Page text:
IBM works with developers to limit food waste through technology

Did you know that in the United States, it’s estimated that up to 40 percent of the food supply goes uneaten. That would be equivalent to leaving a grocery store with five bags, and then dropping two in the parking lot and leaving them there…every trip! This is an eye-opening statistic when you consider that 23.5 million Americans lack access to fresh produce, either due to high prices or because there are no grocery stores in their neighborhood. The problem is a complex one — involving not just the grocers, but government and the entire chain from farmers to consumers. Moreover, the increased demand for fresh products that are available through ever more convenient channels, seems to be in direct opposition to practices that could mitigate waste.

The quest for waste reduction is ambitious, but uniquely positioned to benefit from technology. The reason for this is what lies at the heart of the problem: data. In many cases today, data such as a product’s age, origin, condition, and journey lies with different parties or isn’t being tracked at all. Without visibility into this information, it’s hard for any partner in the chain to optimize how they sell, fulfill, or plan with waste reduction in mind.

So, the question becomes How do we tackle this information complexity and human expectation in the journey to be more responsible stewards of the environment and our society? That’s where IBM comes in.

IBM partnered with AngelHack to host a virtual hackathon where developers were asked to create a solution that would dramatically reduce waste through grocery and food chains. One month and more than 100 registered teams later, we’re proud to announce that the winner of IBM’s inaugural Food Waste Developer Challenge is FreShip!

FreShip is a software and hardware platform that minimizes food waste through constant monitoring along with the integration of an e-commerce platform that allows food that would otherwise be wasted to be resold somewhere else. FreShip uses Arduino and NB-IoT technologies to outfit food shipping containers with the resources they need to monitor the freshness of the food within. Smart bidding contracts are deployed on a Hyperledger Fabric blockchain connected via IBM IoT to a network of smart sensors located on the shipping containers.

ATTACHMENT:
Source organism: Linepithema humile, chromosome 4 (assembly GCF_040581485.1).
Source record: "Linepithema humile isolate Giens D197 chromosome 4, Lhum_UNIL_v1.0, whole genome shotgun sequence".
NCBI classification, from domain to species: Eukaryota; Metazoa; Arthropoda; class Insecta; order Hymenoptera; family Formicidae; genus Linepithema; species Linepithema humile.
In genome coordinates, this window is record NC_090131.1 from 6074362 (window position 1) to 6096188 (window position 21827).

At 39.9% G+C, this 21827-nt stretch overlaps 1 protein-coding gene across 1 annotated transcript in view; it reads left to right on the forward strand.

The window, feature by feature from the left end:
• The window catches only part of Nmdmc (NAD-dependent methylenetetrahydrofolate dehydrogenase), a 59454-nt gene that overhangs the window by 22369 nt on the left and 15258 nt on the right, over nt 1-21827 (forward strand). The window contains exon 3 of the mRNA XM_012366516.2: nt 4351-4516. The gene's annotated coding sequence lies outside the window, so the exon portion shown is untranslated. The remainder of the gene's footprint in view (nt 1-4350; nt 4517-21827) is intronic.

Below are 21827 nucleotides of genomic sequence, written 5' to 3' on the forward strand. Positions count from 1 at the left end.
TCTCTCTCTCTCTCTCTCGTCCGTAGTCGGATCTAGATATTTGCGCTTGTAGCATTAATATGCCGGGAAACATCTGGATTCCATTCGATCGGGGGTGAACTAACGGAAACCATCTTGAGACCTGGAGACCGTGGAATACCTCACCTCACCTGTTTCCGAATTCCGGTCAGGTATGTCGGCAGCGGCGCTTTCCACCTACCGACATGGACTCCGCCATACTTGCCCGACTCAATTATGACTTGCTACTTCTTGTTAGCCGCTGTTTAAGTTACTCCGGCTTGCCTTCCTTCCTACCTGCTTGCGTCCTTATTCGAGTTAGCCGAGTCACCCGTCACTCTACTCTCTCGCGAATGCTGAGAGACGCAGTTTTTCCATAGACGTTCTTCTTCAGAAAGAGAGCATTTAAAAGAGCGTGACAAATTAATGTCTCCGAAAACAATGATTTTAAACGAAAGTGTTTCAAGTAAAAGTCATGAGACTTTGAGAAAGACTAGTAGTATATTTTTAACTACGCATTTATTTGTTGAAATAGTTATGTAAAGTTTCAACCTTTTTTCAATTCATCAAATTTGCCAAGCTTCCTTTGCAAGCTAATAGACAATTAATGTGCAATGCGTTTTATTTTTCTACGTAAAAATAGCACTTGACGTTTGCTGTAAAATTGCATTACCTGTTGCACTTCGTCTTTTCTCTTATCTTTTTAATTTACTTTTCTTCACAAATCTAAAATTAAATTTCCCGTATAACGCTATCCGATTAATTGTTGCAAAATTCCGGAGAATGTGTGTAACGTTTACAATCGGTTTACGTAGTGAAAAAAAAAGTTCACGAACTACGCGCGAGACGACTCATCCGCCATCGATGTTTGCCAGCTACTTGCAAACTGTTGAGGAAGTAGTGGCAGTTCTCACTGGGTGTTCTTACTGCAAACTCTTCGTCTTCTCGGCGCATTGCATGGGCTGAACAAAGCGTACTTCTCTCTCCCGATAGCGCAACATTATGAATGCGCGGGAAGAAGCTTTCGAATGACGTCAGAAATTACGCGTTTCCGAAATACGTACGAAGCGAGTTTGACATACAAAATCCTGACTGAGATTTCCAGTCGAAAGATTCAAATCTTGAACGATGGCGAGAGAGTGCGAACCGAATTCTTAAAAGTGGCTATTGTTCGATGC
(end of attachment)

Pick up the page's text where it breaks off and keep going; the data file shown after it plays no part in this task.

Using IBM Watson machine learning, FreShip analyzes photos of food to determine how fresh it is, and provides options for what to do with food instead of letting it go to waste. For example, if a supermarket orders bananas and due to shipping delays, the bananas are too ripe for them to sell, instead of them being thrown away, FreShip would allow them to redirect this shipment of bananas to a manufacturer that could use them. This minimizes loss for the supermarket and reduces food waste at the same time, which benefits all parties. By 2022, FreShip estimates that it can reduce the amount of food waste by up to 70%.

“Food and consumer products industries are so dynamic and unique that their challenges, like Food Waste, can get very complex,” according to Gina Claxton, General Manager of the Distribution Market for US IBM Global Markets. “IBM has a long history of using our technology and partnerships to tackle the world’s biggest challenges, and we believe we can have real impact for our clients and their customers around food waste. By leveraging open technologies like IBM Cloud, blockchain, IoT, and others, the virtual hackathon is an example of how we can help clients find innovative solutions to these problems, whether it comes from within their own company or not.”

We want to extend our appreciation to everyone who participated in the Food Waste Developer Challenge, and our sincerest congratulations to the FreShip team. IBM is committed to solving business and society’s biggest challenges by bringing people and technology together to drive innovation. In this challenge, we were excited to see how developers leveraged open-source technology for good. We look forward to creating more opportunities for open innovation in the future, and are very thankful for everyone who continues to put their time and effort into making positive change in the world.

Find out more about how we’re using technology to tackle food waste at the IBM Food Trust page.

Matthew Herr